I am rather disappointed to receive your letter requesting that I select another physician dated June 3, 2016. (see below)
I sent a letter to all of my providers, carefully choosing my words so as not to offend and to encourage my providers to work with me and with each other to provide better care. Unfortunately that letter was met with defensiveness. Providers bucked at the idea that a patient could be so empowered and engaged as to write a letter questioning the system, find a way to communicate with her providers in an unconventional and yet legally approved manner (i.e. via email), and request boldly to move forward in care.
I stood firmly as administration and other providers seemed condescending, yet I was willing to move forward. I was frank when your and other offices refused to comply with the provisions of the Health Information Privacy and Accountability Act. And in return, you have dismissed me.
I ask then, is this how you will teach our future doctors? Will you teach them that when a patient speaks up and asserts their rights and asks for their doctor to provide better care that they should be disregarded? rejected? Will you teach them that when the patient says – you are not following the law – that they should not reconsider their practices? Will you teach them that when the doctor is uncomfortable it is okay to refuse to address the situation, to run from it instead of embrace it and look for ways to improve? Will you teach your students that “difficult” patients should be refused care?
How very unfortunate this situation is that instead of growing together, you have chosen to negate me – my experience as a patient, my concerns and requests, my thoughts and feelings. I know too many patients so dismissed and negated, belittled by the very people meant to care for them. Here there could have been an opportunity for us both to change that narrative and to allow that narrative to ripple out to the next generation of doctors whose careers lay delicately in your hands as did my body.
I wish you the very best in your practice and am happy to have you reconsider your decision for future care and collaboration.
Update 6/6/2016 at 7:02pm, I felt it was important to add this after posting:
Note: After sending the original message to all my providers, I did send the following before receiving this letter. I guess asking for emails to be responded to and the law complied with means our relationship is “no longer therapeutic.” And I might note, just because you don’t like to communicate with someone via email does not mean you don’t have to. We all have to do things we don’t like to do, especially in healthcare.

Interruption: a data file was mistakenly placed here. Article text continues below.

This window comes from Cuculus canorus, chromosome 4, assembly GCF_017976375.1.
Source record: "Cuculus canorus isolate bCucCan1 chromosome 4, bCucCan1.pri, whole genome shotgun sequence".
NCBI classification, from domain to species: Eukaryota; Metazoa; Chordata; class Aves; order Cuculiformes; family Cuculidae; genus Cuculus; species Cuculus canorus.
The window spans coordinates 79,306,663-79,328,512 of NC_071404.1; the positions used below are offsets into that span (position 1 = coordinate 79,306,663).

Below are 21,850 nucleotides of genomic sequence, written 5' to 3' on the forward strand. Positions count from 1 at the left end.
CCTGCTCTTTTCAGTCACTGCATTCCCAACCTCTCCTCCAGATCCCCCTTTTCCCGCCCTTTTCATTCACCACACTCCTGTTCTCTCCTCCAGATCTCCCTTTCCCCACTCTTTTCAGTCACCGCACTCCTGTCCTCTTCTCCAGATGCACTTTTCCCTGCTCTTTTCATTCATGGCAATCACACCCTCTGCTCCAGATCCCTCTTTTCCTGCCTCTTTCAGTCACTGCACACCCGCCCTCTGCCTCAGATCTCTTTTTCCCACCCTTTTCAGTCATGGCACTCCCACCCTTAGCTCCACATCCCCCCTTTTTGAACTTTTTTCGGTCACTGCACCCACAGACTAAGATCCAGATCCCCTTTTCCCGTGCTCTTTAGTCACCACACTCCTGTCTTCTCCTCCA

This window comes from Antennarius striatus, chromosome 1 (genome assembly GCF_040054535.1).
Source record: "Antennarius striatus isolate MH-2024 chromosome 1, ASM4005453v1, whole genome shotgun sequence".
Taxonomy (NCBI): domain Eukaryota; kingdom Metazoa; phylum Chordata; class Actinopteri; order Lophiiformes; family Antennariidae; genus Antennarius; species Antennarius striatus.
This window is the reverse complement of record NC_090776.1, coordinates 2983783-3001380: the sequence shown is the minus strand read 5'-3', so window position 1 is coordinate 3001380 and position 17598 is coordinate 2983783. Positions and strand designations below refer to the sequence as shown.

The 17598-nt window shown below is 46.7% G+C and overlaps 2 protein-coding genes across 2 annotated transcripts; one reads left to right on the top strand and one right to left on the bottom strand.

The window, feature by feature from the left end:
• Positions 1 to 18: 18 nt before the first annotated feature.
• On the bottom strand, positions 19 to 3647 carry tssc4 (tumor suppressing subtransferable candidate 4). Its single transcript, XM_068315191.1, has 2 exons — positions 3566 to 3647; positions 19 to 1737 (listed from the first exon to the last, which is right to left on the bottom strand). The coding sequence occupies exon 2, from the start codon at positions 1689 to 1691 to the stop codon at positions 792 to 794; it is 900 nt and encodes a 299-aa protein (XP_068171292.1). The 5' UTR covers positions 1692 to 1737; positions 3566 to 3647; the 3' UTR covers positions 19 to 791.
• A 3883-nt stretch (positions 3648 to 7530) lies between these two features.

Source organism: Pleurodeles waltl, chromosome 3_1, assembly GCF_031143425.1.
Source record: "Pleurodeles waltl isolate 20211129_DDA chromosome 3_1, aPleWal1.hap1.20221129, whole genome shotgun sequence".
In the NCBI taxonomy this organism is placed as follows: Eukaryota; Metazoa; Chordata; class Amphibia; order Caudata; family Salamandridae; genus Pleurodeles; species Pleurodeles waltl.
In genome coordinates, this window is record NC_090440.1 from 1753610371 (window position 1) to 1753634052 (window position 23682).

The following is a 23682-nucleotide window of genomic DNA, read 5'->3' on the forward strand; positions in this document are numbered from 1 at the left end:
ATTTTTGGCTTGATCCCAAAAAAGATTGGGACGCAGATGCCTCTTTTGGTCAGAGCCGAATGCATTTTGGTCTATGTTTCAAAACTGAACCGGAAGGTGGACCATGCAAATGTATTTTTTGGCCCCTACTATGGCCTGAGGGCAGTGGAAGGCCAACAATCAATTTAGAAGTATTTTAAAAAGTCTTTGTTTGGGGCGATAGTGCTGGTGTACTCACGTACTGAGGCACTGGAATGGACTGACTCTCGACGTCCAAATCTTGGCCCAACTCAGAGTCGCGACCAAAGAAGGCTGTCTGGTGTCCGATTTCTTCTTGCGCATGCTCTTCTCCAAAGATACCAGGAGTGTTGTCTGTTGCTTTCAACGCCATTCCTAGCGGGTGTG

- An email to Dr. Patel regarding a flex sig procedure she wished to perform.
- A return email to Sue West with the administration of the University of Colorado Health system to address the issues of the initial email which I copied Dr. Patel in on.
- An email to Sue West copying Dr. Patel and my PCP in asking her to ensure my emails would be returned (the email regarding the flex sig procedure was never returned).
- A message through the University of Colorado Health system portal asking that my emails be responded to and that not doing so was a violation of HIPAA and bordering on negligent (this message was never replied to).
Update June 8, 2016:
I received a letter (below) from my primary care doctor, Dr. Anne Klein part of the WISH clinic at the University of Colorado. Ironically, the WISH clinic markets itself as a patient centered medical home and yet has proven to be anything but patient-centered.
Update June 9, 2016:
I received a letter (below) from my psychiatrist Dr. Jackenheimer, a resident under the supervision of Dr. Brian Rothberg at the University of Colorado Health Outpatient Psychiatric Services. Those responsible for mental health care should not discriminate against patients or retaliate against them for speaking up. No provider is allowed to retaliate against a patient for taking action under HIPAA and lest they say that the “relationship is no longer therapeutic” because of my message in general, these letters were not sent until I notified Drs. Patel, Klein, Jackenheimer, and Rothberg that they were in fact violating HIPAA. They did not take action until I deactivated my account in the portal at the University of Colorado Health system (MyHealthConnection). Only after these actions did I receive these letters firing me as a patient and refusing care to someone in need.
Update 6/12/16, 4:12pm:
I replaced the names Dr. Patel, Dr. Klein, and Dr. Rothberg at the beginning of this post and replaced them with “Doctors.” I felt that it was more important to make this about doctors in general than these 3 specific doctors. Their names are visible in the letters they wrote me, as are those who signed off on their actions. The wider issue is how they and other doctors in an academic institution will teach the future of the profession, that goes beyond any one name and in to what we want and expect in healthcare – respect, kindness, compassion.